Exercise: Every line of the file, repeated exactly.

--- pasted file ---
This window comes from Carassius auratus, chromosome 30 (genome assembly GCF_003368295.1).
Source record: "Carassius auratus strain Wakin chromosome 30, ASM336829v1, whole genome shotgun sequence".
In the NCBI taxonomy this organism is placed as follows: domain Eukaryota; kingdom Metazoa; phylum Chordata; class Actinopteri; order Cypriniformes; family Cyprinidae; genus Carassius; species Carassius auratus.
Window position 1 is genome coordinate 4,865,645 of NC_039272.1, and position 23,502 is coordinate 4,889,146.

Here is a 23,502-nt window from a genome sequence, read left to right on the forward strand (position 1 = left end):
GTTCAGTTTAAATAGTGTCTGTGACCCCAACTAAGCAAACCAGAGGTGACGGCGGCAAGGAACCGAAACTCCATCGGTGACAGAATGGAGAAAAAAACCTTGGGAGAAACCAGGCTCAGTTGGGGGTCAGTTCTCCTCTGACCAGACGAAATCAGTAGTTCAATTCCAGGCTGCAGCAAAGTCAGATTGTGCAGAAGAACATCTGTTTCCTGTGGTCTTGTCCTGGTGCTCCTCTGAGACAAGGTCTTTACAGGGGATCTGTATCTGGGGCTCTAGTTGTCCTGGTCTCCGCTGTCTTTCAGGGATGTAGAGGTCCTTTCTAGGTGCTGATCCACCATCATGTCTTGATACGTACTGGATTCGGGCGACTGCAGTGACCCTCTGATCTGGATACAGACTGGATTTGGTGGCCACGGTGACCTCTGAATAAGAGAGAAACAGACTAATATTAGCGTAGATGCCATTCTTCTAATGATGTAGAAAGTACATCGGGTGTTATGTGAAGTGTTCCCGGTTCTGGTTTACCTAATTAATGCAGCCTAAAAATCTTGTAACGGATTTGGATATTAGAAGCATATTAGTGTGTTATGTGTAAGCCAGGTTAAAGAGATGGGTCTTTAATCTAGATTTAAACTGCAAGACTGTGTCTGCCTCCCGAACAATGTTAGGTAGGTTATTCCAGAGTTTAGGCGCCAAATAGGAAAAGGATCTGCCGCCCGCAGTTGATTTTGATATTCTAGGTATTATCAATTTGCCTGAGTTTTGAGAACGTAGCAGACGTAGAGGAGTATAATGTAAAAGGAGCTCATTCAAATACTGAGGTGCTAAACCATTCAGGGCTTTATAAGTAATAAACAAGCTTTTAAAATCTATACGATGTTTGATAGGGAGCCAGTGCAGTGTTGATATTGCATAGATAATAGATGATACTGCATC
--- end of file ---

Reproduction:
This window comes from Carassius auratus, chromosome 30 (genome assembly GCF_003368295.1).
Source record: "Carassius auratus strain Wakin chromosome 30, ASM336829v1, whole genome shotgun sequence".
In the NCBI taxonomy this organism is placed as follows: domain Eukaryota; kingdom Metazoa; phylum Chordata; class Actinopteri; order Cypriniformes; family Cyprinidae; genus Carassius; species Carassius auratus.
Window position 1 is genome coordinate 4,865,645 of NC_039272.1, and position 23,502 is coordinate 4,889,146.

Here is a 23,502-nt window from a genome sequence, read left to right on the forward strand (position 1 = left end):
GTTCAGTTTAAATAGTGTCTGTGACCCCAACTAAGCAAACCAGAGGTGACGGCGGCAAGGAACCGAAACTCCATCGGTGACAGAATGGAGAAAAAAACCTTGGGAGAAACCAGGCTCAGTTGGGGGTCAGTTCTCCTCTGACCAGACGAAATCAGTAGTTCAATTCCAGGCTGCAGCAAAGTCAGATTGTGCAGAAGAACATCTGTTTCCTGTGGTCTTGTCCTGGTGCTCCTCTGAGACAAGGTCTTTACAGGGGATCTGTATCTGGGGCTCTAGTTGTCCTGGTCTCCGCTGTCTTTCAGGGATGTAGAGGTCCTTTCTAGGTGCTGATCCACCATCATGTCTTGATACGTACTGGATTCGGGCGACTGCAGTGACCCTCTGATCTGGATACAGACTGGATTTGGTGGCCACGGTGACCTCTGAATAAGAGAGAAACAGACTAATATTAGCGTAGATGCCATTCTTCTAATGATGTAGAAAGTACATCGGGTGTTATGTGAAGTGTTCCCGGTTCTGGTTTACCTAATTAATGCAGCCTAAAAATCTTGTAACGGATTTGGATATTAGAAGCATATTAGTGTGTTATGTGTAAGCCAGGTTAAAGAGATGGGTCTTTAATCTAGATTTAAACTGCAAGACTGTGTCTGCCTCCCGAACAATGTTAGGTAGGTTATTCCAGAGTTTAGGCGCCAAATAGGAAAAGGATCTGCCGCCCGCAGTTGATTTTGATATTCTAGGTATTATCAATTTGCCTGAGTTTTGAGAACGTAGCAGACGTAGAGGAGTATAATGTAAAAGGAGCTCATTCAAATACTGAGGTGCTAAACCATTCAGGGCTTTATAAGTAATAAACAAGCTTTTAAAATCTATACGATGTTTGATAGGGAGCCAGTGCAGTGTTGATATTGCATAGATAATAGATGATACTGCATC